Pérez Martínez G, Bäuerl C, Collado MC. - - Benef Microbes. 2014 Sep;5(3):235-46

Understanding gut microbiota in elderly’s health will enable intervention through probiotics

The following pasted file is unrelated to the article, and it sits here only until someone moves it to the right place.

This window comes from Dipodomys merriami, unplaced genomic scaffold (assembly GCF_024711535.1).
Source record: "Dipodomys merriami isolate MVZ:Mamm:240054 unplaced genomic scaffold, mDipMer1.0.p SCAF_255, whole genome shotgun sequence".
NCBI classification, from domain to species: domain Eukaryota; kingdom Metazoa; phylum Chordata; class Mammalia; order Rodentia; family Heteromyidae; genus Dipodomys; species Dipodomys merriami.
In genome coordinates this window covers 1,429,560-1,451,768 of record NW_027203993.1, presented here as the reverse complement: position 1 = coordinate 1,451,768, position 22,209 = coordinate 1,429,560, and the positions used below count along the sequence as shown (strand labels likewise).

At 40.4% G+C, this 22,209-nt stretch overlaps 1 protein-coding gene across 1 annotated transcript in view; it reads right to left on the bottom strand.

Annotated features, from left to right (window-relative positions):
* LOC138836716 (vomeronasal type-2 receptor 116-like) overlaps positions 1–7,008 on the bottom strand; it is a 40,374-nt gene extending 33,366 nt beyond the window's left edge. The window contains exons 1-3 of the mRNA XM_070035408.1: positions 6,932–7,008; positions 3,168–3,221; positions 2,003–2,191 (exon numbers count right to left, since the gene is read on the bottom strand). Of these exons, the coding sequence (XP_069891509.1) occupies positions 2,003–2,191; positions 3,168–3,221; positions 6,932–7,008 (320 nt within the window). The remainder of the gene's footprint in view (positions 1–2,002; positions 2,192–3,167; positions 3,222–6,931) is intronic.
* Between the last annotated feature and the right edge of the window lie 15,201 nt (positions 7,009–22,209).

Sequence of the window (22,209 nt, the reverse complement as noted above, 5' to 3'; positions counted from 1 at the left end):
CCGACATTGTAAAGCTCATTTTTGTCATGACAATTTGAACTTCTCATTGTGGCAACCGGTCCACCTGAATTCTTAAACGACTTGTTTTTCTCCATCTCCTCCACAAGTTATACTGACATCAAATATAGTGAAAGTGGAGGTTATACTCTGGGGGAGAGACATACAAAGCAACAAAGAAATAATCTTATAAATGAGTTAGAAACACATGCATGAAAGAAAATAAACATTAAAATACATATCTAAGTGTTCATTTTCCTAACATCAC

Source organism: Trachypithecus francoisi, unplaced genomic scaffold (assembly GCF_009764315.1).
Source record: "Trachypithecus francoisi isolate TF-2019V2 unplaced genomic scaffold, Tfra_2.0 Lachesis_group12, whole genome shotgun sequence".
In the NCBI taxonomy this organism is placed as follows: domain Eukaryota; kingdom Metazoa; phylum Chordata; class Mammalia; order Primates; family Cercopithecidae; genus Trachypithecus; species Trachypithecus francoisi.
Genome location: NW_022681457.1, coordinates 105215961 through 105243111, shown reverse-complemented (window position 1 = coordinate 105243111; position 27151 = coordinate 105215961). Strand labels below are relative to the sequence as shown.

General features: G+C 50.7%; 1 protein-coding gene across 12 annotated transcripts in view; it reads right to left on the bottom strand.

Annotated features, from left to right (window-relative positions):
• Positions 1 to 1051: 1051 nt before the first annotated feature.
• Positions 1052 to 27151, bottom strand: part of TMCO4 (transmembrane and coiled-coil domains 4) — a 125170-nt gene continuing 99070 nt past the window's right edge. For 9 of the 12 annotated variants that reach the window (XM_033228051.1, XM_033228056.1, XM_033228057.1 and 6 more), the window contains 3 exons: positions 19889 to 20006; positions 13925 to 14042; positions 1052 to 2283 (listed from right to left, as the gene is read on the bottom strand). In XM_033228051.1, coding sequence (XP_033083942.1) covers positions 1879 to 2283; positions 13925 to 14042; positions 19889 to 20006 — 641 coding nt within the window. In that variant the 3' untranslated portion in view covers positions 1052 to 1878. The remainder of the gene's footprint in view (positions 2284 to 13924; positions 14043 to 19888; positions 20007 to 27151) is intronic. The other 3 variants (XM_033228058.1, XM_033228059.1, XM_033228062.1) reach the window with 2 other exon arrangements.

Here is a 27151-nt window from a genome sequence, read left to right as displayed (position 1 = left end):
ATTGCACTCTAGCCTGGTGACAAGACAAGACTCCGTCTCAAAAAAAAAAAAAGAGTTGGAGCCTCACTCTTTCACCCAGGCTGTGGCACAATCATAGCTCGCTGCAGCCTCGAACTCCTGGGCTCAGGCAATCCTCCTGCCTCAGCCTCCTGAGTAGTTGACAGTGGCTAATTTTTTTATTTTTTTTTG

Today, advances in the public health system of most countries have managed to extend notably life expectancy, however, elderly’s health remain as a very serious concern. The lifelong stimulation of innate and adaptive immune systems leads to immunosenescence and, as result, to a low ability to produce immunoglobulins against pathogens but also to a low-grade chronic inflammatory state (inflammaging) that is linked to most age-related health problems, such as dementia, Alzheimer or atherosclerosis. This inflammatory state could make the host more sensitive to intestinal microbes, or vice versa, as changes in the gut microbiota composition are related to the progression of diseases and frailty in the elderly population. It was considered that gut microbiota changed during aging, with an increase of Bacteroidetes vs. Firmicutes proportion and a reduction of bifidobacterial counts, however recent studies reported a great inter-individual variation among elderly and a significant relationship between gut microbiota, diet and institution or community living. Intervention studies of probiotics and prebiotics in elderly are not very abundant, but most cases showed that Bifidobacterium populations can efficiently be stimulated with a concomitant decrease of Enterobacteria. Furthermore, also some studies demonstrated that probiotics decreased the synthesis of pro-inflammatory cytokines which are upregulated in the elderly, such as interleukin (IL)-8, IL-6 or tumour necrosis factor ?, among others, and they increased the levels of activated lymphocytes, natural killer cells, phagocytic activity and even showed a greater response to influenza vaccination. This suggests that direct manipulation of the gut microbiota may improve adaptive immune response and reduce inflammatory secretions, therefore compensating immunosenescence effects, however, there are no records of their effect on clinical symptoms or risk for disease. Those facts reveal that this is an open research field with very good scientific perspectives and above all they could bring likely improvements in the wellbeing of our seniors.